I went to a wonderful liberal arts college, Sewanee, 1300 students, among the most beautiful campuses on earth, at the time ranked in the USNWR top-25 in the nation (since then they got an inept mediocre professional college president; at the time we were led by a major scholar who’d been tenured at harvard, provost at UNC-Chapel Hill, had continued publishing major books and articles, etc). I had a wonderful experience there–in almost all respects. The one exception is that only a few of the faculty kept up in a meaningful sense with the current literature–lots, including many of the great teachers–did not, so when I wanted to go tograd school or pursue honors papers topics, I was in a rather weaker position than I otherwise would have been. (In this sense all too many were glorified high school teachers–they were not producers of knowledge, but mere consumers, and not necessarily consumers of the most up to date stuff. Certainly there were exceptions, but they were exceptions rooted in personal interest rather than institutional or even social policy or practice. And whenever the pres tried to not grant tenure to a faculty member for lack of research productivity, he knew he faced a battle, most of which we won but some of which he was pretty much forced to give in on.) Notably, among those of us who led our class academicly and went grad school, despite in some cases remarkable GRE scores (not me) and great grades (despite our school’s non-inflationary grading practices and policies), no one got into an ivy league school…but I’m not (that) bitter about that.
Quite frankly, I would never send a child to a big university (incl. BYU) unless they had really good reason to go. To me, the best reason to go to a research university is that they have really active faculty, involved in the cutting edge debates and the most important research. If you’re really motivated, think you want to go on in that field, etc., this is the place to go–since you’re going to seek out the field leaders and pretty much latch on to them, maybe even doing some work with them. Otherwise–based on my experience as a TA and instructor at one of the nation’s largest universities (in terms of people), I can’t imagine that the educational, social, etc., etc., etc., experience could compare with that I experienced. And to be honest, that’s what most of the students at these big schools want. So, rather than a case of ‘deserving’ or not, I think it’s a case of a market–’cause you can ‘just get by’ at a big school much easier thank you could at a place like where I went.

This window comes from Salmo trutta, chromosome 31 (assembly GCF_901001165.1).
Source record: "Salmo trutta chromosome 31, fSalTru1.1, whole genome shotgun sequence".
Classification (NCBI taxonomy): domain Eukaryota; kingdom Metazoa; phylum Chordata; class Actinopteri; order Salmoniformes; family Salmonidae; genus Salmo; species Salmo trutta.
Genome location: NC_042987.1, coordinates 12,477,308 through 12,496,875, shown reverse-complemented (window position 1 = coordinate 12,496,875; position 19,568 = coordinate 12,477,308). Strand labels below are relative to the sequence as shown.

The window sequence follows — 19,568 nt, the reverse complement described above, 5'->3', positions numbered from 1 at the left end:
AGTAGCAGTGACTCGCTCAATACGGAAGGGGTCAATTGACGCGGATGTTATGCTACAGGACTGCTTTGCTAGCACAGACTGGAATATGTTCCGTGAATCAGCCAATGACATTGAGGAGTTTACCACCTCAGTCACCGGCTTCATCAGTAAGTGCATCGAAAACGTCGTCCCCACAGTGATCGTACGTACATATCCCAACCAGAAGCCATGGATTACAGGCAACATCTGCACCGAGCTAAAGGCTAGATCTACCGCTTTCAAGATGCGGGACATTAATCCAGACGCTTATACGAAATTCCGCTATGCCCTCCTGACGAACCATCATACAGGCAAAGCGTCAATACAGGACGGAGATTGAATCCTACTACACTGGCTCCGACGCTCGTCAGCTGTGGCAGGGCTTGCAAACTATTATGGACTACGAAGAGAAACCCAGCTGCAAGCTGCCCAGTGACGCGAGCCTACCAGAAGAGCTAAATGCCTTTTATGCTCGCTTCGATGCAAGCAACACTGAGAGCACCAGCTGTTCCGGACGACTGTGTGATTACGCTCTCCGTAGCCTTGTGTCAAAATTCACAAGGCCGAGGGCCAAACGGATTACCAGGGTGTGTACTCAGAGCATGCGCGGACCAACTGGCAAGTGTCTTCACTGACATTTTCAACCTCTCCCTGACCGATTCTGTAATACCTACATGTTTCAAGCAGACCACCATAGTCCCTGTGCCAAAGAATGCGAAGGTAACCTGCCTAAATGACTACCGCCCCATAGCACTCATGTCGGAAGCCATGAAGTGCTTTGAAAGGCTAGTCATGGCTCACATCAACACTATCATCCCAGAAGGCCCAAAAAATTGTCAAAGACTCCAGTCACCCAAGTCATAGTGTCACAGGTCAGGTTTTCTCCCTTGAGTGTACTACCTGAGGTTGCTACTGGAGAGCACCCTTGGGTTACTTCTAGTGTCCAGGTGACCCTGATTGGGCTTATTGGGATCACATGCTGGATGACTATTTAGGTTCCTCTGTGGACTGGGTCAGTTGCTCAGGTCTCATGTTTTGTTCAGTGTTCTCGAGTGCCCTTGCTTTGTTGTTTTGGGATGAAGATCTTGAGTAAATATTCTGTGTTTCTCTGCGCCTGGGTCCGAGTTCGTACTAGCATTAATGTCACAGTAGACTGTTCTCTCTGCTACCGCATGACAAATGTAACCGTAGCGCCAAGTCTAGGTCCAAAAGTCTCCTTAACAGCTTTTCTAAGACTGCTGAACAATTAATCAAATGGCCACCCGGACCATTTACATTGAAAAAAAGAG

To give a sense of the influence of the people and place of my lib arts college, this spring one of my under-grad advisors retired and there was a surprise retirement party. People who had graduated as long ago as the 70’s, and who traveled from as far away as Europe, made sure they were there.
So I think they’re wonderful. But they’re not places of research–there’s no way that the research expectations at even very good liberal arts colleges (with the possible exceptions of Dartmouth and Swarthmore and two or three others) compare with those like the research university I’m currently a grad student at.
As to the negative spin, it’s a question of personal preference. It is simply not among my aspirations. If I can’t get the job at a research university, I’ll happily go into the private or governmental sector (an option, since I study international relations) rather than settle for a more mediocre placement.
Fun posts. I teach. My wife wants me to go back to school for a PhD. I’m dreading it. We make more money now, as undergrads doing our thing, than I would as a PhD at a university. In addition, there would be large negative differences in personal freedom, teaching freedom, accountability, “teamwork”, etc. I’ve had great ideas for research, and done quite a bit of original research in subject area, and out. Never published, though. As one PhD professor said with a pleasant smirk on his face, the difference between getting published or not, being accepted or not, being believed or not, getting paid or not–often has little to do with the quality and content–but with three letters. So, another way to look at it is, just being a professor is a big help and blessing in that you CAN get published.
Another option is what some professors do–have your students research and write, and then put your name on it.